For understanding the challenges and devising a solution to them, it is important that one understands the roots of the challenges. The remote nature of the relationship between young people and police is primarily because of the psyche of the two parties which is developed over the course of time because of their social, political, education, economic and community backgrounds. Byrne and Jarman (2011) discuss that the economic condition of a family defines what sort of neighborhood they would have and that tells the story of peer group, communal background and other social and education related set up and its influence on the nurturing of the child. Based on such nurturing the neighborhood where police violence has been part of the history, where gangs affiliation is common and so on, puts a negative image of police in the young people’s minds. Thus, with that mindset, their interaction with police is mostly troublesome and worrisome.
Empirical studies from Northern Ireland affirm that particular geographical location, communal background and even gender led to significantly grave relations with the police. That describes the root causes of the disturbed relation between young people and police in various places all over the world. Byrne et al. (2005) observe that in Northern Ireland, the interaction of young people from inner cities, especially places experiencing frequent confrontation with police and some degree of violence too make young ones of the society hold negative and even aggressive views against the police. Furthermore, Hamilton et al. (2003) noted that street-level interaction with the police is more likely to bring negativity in the interaction between the two parties. More importantly, he finds that people dwelling in urban areas tend to have more negative views than the ones from rural areas primarily because of the lesser degree of street-interaction.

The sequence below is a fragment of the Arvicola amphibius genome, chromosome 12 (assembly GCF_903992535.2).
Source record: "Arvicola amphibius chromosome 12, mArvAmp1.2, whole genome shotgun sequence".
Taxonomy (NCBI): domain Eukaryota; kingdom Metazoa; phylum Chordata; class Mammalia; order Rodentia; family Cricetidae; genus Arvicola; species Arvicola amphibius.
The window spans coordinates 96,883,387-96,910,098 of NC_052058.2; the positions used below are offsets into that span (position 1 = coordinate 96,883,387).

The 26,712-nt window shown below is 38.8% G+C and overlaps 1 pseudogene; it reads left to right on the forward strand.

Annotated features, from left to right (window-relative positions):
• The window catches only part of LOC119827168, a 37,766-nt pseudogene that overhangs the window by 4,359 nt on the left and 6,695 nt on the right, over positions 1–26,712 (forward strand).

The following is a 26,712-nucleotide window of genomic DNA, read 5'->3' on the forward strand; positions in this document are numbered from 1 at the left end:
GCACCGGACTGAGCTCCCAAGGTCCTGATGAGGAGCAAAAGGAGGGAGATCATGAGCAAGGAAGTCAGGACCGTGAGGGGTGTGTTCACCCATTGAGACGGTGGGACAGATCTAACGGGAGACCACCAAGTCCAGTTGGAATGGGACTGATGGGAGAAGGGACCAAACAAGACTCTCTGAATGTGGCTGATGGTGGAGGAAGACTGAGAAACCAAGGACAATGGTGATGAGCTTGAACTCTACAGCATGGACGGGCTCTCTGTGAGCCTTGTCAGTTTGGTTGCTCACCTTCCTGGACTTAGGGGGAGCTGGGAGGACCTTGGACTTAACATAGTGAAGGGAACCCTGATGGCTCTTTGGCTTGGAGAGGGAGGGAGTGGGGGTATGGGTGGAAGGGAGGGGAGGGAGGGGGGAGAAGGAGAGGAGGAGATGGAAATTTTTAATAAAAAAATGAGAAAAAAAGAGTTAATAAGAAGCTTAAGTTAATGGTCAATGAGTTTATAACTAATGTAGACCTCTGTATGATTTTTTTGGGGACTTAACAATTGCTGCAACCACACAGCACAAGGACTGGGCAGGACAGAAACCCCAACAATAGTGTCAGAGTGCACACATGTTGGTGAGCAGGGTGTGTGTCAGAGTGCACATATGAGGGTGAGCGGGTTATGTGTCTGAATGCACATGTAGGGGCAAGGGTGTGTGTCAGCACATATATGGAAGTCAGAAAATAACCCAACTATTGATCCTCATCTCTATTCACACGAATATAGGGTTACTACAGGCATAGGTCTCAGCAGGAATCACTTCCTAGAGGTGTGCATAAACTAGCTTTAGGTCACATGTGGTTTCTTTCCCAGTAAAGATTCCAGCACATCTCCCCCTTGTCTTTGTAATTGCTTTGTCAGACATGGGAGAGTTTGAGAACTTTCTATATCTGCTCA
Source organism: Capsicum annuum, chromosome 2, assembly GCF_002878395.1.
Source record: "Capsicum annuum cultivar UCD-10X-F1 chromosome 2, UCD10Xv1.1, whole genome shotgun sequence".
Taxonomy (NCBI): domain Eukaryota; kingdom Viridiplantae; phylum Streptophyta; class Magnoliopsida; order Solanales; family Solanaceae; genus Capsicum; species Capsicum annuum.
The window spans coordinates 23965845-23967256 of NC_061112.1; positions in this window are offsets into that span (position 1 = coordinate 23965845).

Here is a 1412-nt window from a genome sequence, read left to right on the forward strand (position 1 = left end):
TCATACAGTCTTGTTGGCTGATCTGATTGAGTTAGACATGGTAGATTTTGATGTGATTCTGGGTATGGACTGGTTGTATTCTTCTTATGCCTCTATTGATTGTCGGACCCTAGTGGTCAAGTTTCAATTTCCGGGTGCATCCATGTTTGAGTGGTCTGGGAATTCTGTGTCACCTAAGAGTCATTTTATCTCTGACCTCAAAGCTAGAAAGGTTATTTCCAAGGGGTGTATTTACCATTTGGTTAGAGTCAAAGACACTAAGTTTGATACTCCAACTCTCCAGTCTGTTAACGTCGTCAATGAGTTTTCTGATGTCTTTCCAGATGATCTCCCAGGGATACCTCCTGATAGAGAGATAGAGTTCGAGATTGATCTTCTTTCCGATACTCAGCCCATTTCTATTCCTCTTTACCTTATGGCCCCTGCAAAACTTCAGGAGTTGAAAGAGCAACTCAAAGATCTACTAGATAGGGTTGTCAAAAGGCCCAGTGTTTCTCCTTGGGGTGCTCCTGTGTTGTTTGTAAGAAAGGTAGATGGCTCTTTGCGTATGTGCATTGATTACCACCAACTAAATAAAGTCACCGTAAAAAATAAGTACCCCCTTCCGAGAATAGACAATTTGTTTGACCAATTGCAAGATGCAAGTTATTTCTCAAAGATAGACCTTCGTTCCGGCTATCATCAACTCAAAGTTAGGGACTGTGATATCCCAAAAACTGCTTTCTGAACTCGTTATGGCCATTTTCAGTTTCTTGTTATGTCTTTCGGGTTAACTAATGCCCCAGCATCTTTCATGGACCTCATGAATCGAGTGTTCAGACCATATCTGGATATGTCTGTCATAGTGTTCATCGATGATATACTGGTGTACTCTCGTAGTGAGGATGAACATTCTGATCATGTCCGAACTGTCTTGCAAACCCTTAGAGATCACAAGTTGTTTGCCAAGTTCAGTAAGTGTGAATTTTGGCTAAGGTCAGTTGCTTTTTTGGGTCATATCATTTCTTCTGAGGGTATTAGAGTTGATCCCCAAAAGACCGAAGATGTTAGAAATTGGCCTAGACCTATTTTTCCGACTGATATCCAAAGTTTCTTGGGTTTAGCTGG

Similarly, poor economic background of the community is also found to be correlated to negative relations between young members of the community and the police (Byrne and Jarman 2011). This is primarily understood through the fact that poor economic backgrounds of a community lead to the growth of such germs that give birth to crimes. And since no significant measures are taken for effective crime prevention, it grows and later when violence is used to curb it, it leads to hatred in young people against the police (Worrall 2014).
Although, Graham and Bowling (1995) argued for no significant relationship between social class and criminal behavior, however, later studies found that social class does correlate to offensive attitude though different in case of different crimes. For instance, Ellison (2001) argues that people from low social classes were involved in written graffiti (62.7%), physical fight (46.8%) and stealing 42.3%) while high class individuals were although slightly low on these crimes, though still significant, but would also be at higher level in other crimes like travelling in bus/train without ticket (35.7%). However, as far as ethnic and religious background of communities is concerned, which was believed to be another factor of negative perceptions about police in the past (Topping 2009) is found to be insignificant in recent studies (McAlister et al. 2009). But as far as gender is concerned, even though there is not much difference in the level of violence from police that men and women encounter (Jarman 2005), still, studies from Northern Ireland show that men experienced more contact with police and tended to have more negative perception about police than women (Roche 2005). But women being more sensitive reported more negative and harassing attitudes of police especially in their language than men (Roche 2005).